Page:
Morning Chatter

HEALTHY AND DELICIOUS: “Some people call it dinner, I call it my nightly FEAST” — WUSA9′s Social Media Editor Simon Landau

A public mourning: NPR correspondent tweets mom’s death to the end

“The heavens over Chicago have opened and Patricia Lyons Simon Newman has stepped onstage.” — NPR’s Scott Simon at the conclusion of a weekend of near constant tweets chronicling his mother’s death. “She will make the face of heaven shine so fine that all the world will be in love with night.”

Affectionate: CNN’s Jake Tapper: “Deepest condolences and warmest hugs from the Tappers.”

Non-denominational religious: CBS’s John Dickerson: “Bless her and you Scott.”

Biblical Shakespeare? Commentary‘s John Podhoretz: “A love that surpasseth all, @nprscottsimon. May God comfort you.”

New Age-y: NPR’s Michele Norris: “Big universe of ppl sitting at computer keyboards or staring at hand held devices who are raising hands for you and your mum.”

Going national: “Sending our condolences to @nprscottsimon and his family this morning.” — NBC TODAY Show.

And last but not least, the cliché response: “She’ll always be alive in you, Scott.” — National Journal‘s Ron Fournier, on book leave but took time to tweet something deep and profound to Simon.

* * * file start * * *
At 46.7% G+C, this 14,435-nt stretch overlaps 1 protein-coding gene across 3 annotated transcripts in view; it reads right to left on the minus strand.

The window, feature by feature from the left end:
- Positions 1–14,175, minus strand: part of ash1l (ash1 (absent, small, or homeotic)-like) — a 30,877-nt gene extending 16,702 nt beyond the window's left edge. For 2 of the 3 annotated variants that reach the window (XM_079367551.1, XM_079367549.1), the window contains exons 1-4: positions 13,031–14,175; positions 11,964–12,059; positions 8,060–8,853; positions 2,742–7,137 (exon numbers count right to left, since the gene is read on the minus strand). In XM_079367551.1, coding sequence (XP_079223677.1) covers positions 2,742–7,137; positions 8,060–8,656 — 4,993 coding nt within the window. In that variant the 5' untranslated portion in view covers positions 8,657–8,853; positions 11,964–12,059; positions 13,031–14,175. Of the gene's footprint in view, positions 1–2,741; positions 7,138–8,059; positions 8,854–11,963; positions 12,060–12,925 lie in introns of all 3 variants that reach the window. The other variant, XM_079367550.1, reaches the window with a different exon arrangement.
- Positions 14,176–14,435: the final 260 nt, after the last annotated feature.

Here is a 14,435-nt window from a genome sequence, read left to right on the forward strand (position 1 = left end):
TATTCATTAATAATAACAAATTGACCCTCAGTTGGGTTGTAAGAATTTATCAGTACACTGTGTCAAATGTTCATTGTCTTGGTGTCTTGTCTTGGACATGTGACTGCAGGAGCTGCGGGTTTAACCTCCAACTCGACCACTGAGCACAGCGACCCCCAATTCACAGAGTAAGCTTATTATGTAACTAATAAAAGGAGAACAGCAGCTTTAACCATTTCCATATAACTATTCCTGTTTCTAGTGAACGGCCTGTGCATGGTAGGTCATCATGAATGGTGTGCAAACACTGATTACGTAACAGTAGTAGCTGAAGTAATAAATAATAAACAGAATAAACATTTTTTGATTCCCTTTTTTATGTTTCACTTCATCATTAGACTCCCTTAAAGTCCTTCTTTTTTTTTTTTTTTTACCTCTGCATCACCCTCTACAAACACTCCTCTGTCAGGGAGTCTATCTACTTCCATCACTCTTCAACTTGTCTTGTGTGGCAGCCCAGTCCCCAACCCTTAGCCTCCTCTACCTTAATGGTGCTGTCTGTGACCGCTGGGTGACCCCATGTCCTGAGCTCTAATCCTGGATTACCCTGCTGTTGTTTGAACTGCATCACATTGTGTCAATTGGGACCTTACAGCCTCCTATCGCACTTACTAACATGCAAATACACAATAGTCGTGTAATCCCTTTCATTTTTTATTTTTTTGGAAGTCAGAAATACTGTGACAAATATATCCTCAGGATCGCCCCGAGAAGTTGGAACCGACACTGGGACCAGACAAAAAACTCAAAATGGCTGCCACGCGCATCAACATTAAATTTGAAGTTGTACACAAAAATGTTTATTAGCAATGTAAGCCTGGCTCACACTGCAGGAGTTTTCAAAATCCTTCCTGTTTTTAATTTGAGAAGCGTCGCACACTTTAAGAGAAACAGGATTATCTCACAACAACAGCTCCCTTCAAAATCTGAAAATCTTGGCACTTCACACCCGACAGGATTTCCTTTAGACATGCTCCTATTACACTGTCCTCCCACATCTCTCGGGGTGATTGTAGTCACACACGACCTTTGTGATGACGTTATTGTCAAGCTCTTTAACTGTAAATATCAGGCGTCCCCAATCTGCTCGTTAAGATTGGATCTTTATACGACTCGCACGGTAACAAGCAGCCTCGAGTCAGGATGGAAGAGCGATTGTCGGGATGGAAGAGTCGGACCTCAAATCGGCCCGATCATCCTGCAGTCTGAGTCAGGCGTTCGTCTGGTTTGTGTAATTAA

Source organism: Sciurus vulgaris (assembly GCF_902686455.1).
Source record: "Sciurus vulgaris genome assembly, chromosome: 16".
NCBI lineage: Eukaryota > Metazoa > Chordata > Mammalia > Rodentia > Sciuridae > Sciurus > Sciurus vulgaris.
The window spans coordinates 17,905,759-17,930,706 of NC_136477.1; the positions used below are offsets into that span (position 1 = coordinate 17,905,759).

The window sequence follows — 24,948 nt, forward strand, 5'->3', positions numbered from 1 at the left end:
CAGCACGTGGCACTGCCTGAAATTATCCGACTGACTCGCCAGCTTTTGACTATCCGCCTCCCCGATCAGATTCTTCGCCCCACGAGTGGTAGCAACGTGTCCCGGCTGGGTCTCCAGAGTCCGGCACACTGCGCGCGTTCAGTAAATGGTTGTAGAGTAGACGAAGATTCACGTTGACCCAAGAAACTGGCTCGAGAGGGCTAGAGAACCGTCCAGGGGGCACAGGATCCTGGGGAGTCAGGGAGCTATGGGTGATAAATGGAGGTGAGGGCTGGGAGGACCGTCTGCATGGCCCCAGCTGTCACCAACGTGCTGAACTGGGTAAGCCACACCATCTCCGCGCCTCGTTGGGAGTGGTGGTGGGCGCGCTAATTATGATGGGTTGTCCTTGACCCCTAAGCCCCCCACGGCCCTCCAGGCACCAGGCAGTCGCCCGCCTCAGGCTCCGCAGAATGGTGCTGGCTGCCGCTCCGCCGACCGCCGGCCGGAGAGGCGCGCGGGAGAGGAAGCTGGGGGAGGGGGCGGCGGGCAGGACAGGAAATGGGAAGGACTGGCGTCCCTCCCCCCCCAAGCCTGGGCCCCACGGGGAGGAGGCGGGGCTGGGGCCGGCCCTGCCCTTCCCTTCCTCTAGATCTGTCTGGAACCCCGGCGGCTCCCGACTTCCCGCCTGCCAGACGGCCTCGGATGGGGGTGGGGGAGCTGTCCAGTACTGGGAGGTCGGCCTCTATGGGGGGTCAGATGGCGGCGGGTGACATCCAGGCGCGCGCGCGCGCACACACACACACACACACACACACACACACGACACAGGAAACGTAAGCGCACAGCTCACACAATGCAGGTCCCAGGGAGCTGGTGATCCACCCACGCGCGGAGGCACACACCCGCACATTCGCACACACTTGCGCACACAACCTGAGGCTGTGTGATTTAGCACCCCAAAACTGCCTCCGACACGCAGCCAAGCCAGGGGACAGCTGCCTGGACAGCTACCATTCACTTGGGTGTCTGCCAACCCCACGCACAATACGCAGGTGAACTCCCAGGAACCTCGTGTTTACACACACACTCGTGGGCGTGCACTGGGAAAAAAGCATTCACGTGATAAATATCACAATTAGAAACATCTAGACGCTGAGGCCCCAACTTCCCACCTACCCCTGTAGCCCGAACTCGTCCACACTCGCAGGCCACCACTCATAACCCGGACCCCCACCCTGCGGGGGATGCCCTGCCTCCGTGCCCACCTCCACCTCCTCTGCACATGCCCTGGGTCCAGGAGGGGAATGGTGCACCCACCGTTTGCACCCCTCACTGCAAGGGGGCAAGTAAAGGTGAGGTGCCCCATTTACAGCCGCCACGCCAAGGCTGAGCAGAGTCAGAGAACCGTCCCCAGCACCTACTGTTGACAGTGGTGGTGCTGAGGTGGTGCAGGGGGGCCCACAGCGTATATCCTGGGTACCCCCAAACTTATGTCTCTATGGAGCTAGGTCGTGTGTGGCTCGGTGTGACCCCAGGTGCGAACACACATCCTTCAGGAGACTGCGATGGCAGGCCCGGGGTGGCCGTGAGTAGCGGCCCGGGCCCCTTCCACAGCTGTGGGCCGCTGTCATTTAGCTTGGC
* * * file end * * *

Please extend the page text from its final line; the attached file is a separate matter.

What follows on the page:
ICYMI: We had thoughts on the whole tweeting your mother’s death phenomenon Monday.

The Media Observer

“What could be more appropriate–Eliot Spitzer on Hardball. He and Chris Matthews both pompous assholes.” — GOP political consultant and blogger Roger Stone.

Meghan McCain has serious doubts in headline writers

“I think I could cure cancer and the headline would be: ‘Meghan McCain, voluptuous, really curvy, not skinny, maybe fat woman cures cancer.’” — The Daily Beast and “Raising McCain’s” Meghan McCain.

Karl Frisch: Still not smoking!

“8 Weeks #SmokeFree! Will be two full calendar months on August 3.” — Syndicated columnist and Bullfight Strategies’ Karl Frisch.

Reporter impersonates Stuart Smalley

“I look good today.” — Washington Examiner‘s Justin Green.

Politico Playbook Publish Time: 8:09 a.m.

A female journo’s dating woes

“If you go on a terrible date and the other person laments his inability to find a girl, do you have a right to tell him he’s the problem?” — The Hill‘s Alexandra Jaffe.

Speaking of dating woes…

“Joe just threw his wedding ring across the room because he’s so upset about Brooks and Des. #Bachelorette” — Dr. Jill Biden parody account.

 

FishbowlDC Newsstand: Your Morning at a Glance

WaPo

TWT